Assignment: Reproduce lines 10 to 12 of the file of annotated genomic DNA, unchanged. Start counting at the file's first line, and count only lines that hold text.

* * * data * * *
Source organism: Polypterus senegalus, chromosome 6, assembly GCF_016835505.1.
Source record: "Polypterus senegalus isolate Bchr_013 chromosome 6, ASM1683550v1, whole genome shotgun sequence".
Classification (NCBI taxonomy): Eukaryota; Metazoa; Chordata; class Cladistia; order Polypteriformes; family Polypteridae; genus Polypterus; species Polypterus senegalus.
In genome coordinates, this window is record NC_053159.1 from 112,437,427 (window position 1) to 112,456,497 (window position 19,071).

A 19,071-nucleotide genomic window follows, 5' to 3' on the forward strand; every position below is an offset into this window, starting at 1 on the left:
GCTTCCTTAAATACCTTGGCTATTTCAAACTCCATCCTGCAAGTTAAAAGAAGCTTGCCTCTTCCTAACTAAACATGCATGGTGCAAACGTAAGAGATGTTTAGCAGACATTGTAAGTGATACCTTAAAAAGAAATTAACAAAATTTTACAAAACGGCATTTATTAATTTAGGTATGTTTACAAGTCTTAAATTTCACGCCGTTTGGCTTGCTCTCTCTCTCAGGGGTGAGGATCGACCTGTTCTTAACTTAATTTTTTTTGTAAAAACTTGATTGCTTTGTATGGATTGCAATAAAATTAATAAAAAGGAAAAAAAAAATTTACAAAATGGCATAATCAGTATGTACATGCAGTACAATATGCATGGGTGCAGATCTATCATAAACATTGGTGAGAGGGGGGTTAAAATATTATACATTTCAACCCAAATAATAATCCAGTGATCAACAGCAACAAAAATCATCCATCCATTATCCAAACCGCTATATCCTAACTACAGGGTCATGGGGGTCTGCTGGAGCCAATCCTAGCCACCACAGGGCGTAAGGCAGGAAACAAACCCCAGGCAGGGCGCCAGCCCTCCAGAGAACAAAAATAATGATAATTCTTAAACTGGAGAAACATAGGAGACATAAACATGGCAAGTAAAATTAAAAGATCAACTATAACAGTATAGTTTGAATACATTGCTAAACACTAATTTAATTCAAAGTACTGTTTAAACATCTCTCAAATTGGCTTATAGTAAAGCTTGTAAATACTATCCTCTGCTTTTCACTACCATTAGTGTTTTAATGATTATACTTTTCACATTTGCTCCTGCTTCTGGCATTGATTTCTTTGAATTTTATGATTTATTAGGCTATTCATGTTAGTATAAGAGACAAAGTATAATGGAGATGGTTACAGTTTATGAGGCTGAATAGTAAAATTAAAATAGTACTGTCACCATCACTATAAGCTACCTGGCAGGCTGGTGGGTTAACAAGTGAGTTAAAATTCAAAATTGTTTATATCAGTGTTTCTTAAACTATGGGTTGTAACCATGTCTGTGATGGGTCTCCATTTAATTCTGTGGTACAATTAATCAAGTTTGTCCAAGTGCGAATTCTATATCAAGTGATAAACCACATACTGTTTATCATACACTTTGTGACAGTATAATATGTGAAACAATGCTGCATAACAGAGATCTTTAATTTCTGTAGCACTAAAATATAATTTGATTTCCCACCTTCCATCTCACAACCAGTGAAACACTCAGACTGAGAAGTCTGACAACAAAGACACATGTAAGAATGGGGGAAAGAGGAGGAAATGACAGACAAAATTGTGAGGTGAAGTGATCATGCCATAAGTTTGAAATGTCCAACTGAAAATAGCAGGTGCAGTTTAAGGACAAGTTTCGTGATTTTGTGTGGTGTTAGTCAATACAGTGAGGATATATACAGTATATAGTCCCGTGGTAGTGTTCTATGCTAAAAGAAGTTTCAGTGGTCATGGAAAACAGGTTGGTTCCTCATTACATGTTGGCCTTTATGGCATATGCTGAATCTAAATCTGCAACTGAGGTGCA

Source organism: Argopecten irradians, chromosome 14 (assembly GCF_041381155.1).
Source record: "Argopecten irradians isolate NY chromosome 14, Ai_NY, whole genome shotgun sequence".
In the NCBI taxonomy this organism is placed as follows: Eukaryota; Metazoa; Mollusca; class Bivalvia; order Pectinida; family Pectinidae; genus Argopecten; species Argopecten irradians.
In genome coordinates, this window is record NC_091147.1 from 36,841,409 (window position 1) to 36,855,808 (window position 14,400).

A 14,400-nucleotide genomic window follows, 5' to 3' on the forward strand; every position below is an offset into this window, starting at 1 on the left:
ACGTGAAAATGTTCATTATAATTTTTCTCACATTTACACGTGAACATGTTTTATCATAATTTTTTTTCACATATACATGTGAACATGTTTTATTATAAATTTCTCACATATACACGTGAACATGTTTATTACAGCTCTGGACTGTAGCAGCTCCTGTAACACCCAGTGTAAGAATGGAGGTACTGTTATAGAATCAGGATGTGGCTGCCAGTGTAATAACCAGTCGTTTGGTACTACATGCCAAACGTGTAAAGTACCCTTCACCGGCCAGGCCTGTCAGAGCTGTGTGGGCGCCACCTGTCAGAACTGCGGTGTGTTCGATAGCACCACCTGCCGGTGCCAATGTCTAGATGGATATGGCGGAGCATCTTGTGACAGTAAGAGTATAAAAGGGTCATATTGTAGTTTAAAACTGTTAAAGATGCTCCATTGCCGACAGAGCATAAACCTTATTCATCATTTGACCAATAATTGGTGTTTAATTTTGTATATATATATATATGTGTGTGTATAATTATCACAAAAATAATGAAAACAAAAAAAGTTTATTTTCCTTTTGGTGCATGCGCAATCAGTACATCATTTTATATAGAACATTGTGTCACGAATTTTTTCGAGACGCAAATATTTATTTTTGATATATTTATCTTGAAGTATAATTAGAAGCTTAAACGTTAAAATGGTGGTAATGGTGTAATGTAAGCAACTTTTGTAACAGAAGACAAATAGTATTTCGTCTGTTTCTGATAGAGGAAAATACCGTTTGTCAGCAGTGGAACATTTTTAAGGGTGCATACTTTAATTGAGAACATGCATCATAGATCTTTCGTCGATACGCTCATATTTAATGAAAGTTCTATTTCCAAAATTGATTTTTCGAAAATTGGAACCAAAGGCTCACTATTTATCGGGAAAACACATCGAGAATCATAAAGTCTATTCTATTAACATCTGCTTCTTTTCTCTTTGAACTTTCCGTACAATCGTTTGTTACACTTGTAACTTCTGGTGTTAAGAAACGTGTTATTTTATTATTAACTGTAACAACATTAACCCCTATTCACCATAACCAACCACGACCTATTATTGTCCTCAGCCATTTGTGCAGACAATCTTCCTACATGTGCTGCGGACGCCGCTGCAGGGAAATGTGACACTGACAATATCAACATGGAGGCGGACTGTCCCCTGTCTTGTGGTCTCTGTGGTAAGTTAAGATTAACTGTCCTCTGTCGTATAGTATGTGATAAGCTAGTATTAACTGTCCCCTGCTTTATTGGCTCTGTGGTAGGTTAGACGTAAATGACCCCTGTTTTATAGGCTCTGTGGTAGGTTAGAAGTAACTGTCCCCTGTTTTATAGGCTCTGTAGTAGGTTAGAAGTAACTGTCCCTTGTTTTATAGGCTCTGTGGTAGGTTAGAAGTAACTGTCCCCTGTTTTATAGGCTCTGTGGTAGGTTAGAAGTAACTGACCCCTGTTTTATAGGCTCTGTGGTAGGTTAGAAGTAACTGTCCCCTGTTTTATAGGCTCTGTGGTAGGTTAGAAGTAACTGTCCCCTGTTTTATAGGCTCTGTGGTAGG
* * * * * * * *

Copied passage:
In genome coordinates, this window is record NC_091147.1 from 36,841,409 (window position 1) to 36,855,808 (window position 14,400).

A 14,400-nucleotide genomic window follows, 5' to 3' on the forward strand; every position below is an offset into this window, starting at 1 on the left:
ACGTGAAAATGTTCATTATAATTTTTCTCACATTTACACGTGAACATGTTTTATCATAATTTTTTTTCACATATACATGTGAACATGTTTTATTATAAATTTCTCACATATACACGTGAACATGTTTATTACAGCTCTGGACTGTAGCAGCTCCTGTAACACCCAGTGTAAGAATGGAGGTACTGTTATAGAATCAGGATGTGGCTGCCAGTGTAATAACCAGTCGTTTGGTACTACATGCCAAACGTGTAAAGTACCCTTCACCGGCCAGGCCTGTCAGAGCTGTGTGGGCGCCACCTGTCAGAACTGCGGTGTGTTCGATAGCACCACCTGCCGGTGCCAATGTCTAGATGGATATGGCGGAGCATCTTGTGACAGTAAGAGTATAAAAGGGTCATATTGTAGTTTAAAACTGTTAAAGATGCTCCATTGCCGACAGAGCATAAACCTTATTCATCATTTGACCAATAATTGGTGTTTAATTTTGTATATATATATATATGTGTGTGTATAATTATCACAAAAATAATGAAAACAAAAAAAGTTTATTTTCCTTTTGGTGCATGCGCAATCAGTACATCATTTTATATAGAACATTGTGTCACGAATTTTTTCGAGACGCAAATATTTATTTTTGATATATTTATCTTGAAGTATAATTAGAAGCTTAAACGTTAAAATGGTGGTAATGGTGTAATGTAAGCAACTTTTGTAACAGAAGACAAATAGTATTTCGTCTGTTTCTGATAGAGGAAAATACCGTTTGTCAGCAGTGGAACATTTTTAAGGGTGCATACTTTAATTGAGAACATGCATCATAGATCTTTCGTCGATACGCTCATATTTAATGAAAGTTCTATTTCCAAAATTGATTTTTCGAAAATTGGAACCAAAGGCTCACTATTTATCGGGAAAACACATCGAGAATCATAAAGTCTATTCTATTAACATCTGCTTCTTTTCTCTTTGAACTTTCCGTACAATCGTTTGTTACACTTGTAACTTCTGGTGTTAAGAAACGTGTTATTTTATTATTAACTGTAACAACATTAACCCCTATTCACCATAACCAACCACGACCTATTATTGTCCTCAGCCATTTGTGCAGACAATCTTCCTACATGTGCTGCGGACGCCGCTGCAGGGAAATGTGACACTGACAATATCAACATGGAGGCGGACTGTCCCCTGTCTTGTGGTCTCTGTGGTAAGTTAAGATTAACTGTCCTCTGTCGTATAGTATGTGATAAGCTAGTATTAACTGTCCCCTGCTTTATTGGCTCTGTGGTAGGTTAGACGTAAATGACCCCTGTTTTATAGGCTCTGTGGTAGGTTAGAAGTAACTGTCCCCTGTTTTATAGGCTCTGTAGTAGGTTAGAAGTAACTGTCCCTTGTTTTATAGGCTCTGTGGTAGGTTAGAAGTAACTGTCCCCTGTTTTATAGGCTCTGTGGTAGGTTAGAAGTAACTGACCCCTGTTTTATAGGCTCTGTGGTAGGTTAGAAGTAACTGTCCCCTGTTTTATAGGCTCTGTGGTAGGTTAGAAGTAACTGTCCCCTGTTTTATAGGCTCTGTGGTAGG